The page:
One clear implication of this structure is that it shows the deficiency of trying to put church or family above one another. Scripture clearly calls us to be devoted to our church family; and Scripture clearly calls us to provide and care for our physical family. The hard work of balancing those responsibilities is just that—hard work. It takes discipline, wisdom, and prayer—and leaning on the Holy Spirit and His church for guidance and aid in all of it.

It should be clear from this chart that our commitment to our local church takes priority over our children’s recreation. Not only that, but our responsibilities to our local church actually have priority over our relationships to believers outside our own church as well. And that’s an important principle that we’ve largely forgotten.

I’m not entirely happy with the chart. But the bottom line is this: I don’t like trying to simplify our priorities as God, then Family, then Ministry… or God, then Ministry, then Family… or even as God-and-His-Family, then Our Family, then Others. The fact of the matter is that our identity in Christ shapes and defines everything about every facet of our life, and Christ calls us to minister to both our church family, and our own family. At times there will be perceived tension, at times we will need to make the decision to put God’s family above our own, and at times we will have to radically alter our picture of what we think fulfilling our responsibilities to our family looks like. Why can’t you invest in your family by spending time with them serving the church together? Do you think that perhaps that may in fact be one of the best ways to teach your children (and yourself) the importance of serving God?

Why do we think that ministering to, discipling, and investing in our families will look the same for us as it does for the world?

Christ calls us—and our families—to live radically Christocentric lives. And that translates immediately into living church-centric lives; because those who love Christ, will love His church (2 John 1:1).


 

 

 

 

 

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Raising Children Regarding Church

Related to the ideas in the articles I shared on proximity, sprawl, and permanence (that we ought to give our local church priority in our geographical decisions and commitments), is the idea that we ought to be giving our local church community the priority in our time commitments.

Religious Affections has a good introductory article on this here—Does Your Schedule Show a Commitment to God’s People?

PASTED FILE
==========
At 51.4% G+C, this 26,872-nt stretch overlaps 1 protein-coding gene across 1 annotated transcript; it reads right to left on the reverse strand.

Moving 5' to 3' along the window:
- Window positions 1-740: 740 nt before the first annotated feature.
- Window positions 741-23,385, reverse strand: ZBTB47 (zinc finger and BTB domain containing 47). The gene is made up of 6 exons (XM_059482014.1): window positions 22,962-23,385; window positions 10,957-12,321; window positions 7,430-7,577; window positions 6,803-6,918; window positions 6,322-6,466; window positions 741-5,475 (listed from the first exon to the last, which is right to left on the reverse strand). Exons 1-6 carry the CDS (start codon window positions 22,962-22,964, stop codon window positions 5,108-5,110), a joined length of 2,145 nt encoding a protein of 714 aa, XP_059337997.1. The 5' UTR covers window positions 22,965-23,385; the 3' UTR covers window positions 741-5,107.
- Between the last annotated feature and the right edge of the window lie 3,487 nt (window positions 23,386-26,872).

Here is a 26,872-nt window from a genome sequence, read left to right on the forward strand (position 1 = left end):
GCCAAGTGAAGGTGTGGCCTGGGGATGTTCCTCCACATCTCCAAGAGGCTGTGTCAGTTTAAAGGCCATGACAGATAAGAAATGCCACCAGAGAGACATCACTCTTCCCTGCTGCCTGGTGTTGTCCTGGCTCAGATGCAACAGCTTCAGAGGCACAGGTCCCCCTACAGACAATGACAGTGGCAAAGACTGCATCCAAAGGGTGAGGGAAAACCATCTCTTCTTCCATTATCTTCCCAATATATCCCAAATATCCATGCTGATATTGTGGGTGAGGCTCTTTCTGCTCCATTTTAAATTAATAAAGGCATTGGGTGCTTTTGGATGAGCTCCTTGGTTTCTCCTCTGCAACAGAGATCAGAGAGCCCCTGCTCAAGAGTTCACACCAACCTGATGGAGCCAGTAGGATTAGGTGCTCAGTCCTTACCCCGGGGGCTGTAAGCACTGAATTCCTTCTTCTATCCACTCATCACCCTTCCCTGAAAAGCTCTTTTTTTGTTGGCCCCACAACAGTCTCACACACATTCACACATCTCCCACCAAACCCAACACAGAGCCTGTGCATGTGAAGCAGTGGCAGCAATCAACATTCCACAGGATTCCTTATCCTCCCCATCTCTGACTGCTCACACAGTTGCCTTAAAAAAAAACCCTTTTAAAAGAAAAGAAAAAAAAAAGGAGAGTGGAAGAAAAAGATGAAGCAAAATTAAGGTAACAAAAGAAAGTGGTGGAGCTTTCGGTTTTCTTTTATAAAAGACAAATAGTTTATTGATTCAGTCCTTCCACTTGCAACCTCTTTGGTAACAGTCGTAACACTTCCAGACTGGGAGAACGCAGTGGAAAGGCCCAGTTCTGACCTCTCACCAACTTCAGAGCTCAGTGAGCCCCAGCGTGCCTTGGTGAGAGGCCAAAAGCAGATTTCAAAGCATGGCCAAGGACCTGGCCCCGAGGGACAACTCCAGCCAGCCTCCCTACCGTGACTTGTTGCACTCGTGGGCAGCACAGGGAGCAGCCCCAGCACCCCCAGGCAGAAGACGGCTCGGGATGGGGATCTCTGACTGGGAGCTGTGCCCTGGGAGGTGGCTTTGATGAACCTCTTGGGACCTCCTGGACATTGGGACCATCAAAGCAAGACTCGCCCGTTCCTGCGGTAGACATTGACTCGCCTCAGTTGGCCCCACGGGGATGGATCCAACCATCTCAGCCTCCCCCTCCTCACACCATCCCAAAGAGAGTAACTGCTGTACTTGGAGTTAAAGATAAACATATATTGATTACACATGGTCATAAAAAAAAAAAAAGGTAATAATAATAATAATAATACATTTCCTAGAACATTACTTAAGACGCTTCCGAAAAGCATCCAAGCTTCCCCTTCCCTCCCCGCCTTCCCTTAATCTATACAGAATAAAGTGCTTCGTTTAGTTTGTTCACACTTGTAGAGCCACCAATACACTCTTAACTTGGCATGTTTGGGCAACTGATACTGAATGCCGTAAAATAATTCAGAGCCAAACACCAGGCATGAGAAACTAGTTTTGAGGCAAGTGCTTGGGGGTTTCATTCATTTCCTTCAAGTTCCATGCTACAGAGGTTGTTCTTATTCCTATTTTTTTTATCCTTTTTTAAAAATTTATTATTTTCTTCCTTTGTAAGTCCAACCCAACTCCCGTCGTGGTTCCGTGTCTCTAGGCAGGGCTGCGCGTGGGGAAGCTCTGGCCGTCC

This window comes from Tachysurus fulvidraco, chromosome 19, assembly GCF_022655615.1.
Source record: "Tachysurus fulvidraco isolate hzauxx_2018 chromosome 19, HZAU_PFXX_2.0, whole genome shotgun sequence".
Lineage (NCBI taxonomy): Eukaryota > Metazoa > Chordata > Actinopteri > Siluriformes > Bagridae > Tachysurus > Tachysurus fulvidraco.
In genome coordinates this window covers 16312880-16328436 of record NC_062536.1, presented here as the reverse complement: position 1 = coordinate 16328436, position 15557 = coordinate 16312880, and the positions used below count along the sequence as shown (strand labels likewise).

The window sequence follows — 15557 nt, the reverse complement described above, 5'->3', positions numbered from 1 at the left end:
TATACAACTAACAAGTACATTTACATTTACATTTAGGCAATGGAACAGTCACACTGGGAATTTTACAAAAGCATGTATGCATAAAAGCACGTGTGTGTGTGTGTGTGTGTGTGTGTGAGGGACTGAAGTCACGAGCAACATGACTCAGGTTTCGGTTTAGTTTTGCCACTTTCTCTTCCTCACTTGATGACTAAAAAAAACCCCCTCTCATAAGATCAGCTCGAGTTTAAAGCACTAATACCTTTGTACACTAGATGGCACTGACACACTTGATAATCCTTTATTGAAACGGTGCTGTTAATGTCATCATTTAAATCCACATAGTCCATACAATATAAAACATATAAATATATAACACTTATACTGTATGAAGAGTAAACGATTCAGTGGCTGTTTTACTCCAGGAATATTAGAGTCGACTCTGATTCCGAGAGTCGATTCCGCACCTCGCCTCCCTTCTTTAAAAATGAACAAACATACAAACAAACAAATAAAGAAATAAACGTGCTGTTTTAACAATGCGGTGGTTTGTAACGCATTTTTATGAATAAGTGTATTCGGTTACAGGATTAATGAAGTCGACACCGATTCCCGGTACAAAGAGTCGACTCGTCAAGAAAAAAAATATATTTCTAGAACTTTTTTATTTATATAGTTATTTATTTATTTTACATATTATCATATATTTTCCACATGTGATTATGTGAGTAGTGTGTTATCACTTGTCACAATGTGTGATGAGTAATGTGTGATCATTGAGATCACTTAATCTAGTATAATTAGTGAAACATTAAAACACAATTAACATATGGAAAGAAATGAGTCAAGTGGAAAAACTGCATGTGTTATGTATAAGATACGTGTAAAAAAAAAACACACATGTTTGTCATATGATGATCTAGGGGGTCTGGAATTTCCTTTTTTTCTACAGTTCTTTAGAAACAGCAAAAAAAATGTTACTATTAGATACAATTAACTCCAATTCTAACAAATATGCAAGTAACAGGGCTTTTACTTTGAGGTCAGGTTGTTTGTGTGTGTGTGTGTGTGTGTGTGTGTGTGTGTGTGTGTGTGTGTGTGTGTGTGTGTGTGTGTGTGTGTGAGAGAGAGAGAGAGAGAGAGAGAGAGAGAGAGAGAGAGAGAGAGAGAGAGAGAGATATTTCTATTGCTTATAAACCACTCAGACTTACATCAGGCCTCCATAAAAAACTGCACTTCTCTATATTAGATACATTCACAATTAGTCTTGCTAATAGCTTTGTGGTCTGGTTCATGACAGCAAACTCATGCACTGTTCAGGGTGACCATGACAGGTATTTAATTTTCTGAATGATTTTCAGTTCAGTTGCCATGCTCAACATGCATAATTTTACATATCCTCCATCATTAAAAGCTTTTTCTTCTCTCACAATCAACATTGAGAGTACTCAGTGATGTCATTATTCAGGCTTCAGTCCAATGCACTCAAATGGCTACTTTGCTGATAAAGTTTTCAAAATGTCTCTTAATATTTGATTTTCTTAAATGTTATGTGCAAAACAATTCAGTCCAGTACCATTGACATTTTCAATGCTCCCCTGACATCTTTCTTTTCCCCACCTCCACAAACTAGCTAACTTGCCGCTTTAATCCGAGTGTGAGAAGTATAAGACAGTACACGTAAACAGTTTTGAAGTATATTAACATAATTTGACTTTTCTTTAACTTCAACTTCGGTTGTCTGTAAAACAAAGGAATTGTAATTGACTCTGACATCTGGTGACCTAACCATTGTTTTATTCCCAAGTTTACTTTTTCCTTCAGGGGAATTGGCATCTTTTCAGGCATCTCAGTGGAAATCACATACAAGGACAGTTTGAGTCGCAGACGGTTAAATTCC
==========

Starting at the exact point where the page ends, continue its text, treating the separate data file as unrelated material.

Tim Challies also has a good article about prioritizing your church in general here.

I think we need to seriously consider the time we commit to our local church. One of the areas this has become a significant problem is prioritizing our kids’ extra-curricular activities over our local church.

This article has a good summary of a discussion with Carl Trueman explaining that “The church is losing its young people because the parents never taught their children that it was important.”

And when Trueman says “taught,” he doesn’t mean parents never said church was important. He means that we teach our children every day, with every decision we make, by what we give our time to, because that demonstrates our priorities more than our words do.

If the sun shines out and their friends are going to the beach, do you decide to skip church and go to the beach? In which case, you send signals to your children that it is not important.

The article then has an excellent further discussion of the topic as well:

Now we know that artificially taking your kids to church neither bestows salvation nor guarantees it. God is obviously not honored by external religious acts without heart worship. This type of legalism is not the subject of this discussion. This is about parenting and the weight of the responsibility behind how they prioritize their time and lifestyle choices for their families…

When television, sports, school, hobbies even family itself are elevated to a place of idolatry and replace the vital Christian responsibilities, then we tell our children that Christ is secondary to all these things. We tell our children that it is not necessary to take up your cross and die to yourself daily in order to follow Christ. We tell them that you only have to live for Christ when it’s convenient for you. We tell them it is okay to sacrifice time with your all-satisfying Savior if something “more fun” or “more important” comes along…

The issue is touched on with similar insights here as well—Why Are Kids Leaving the Church?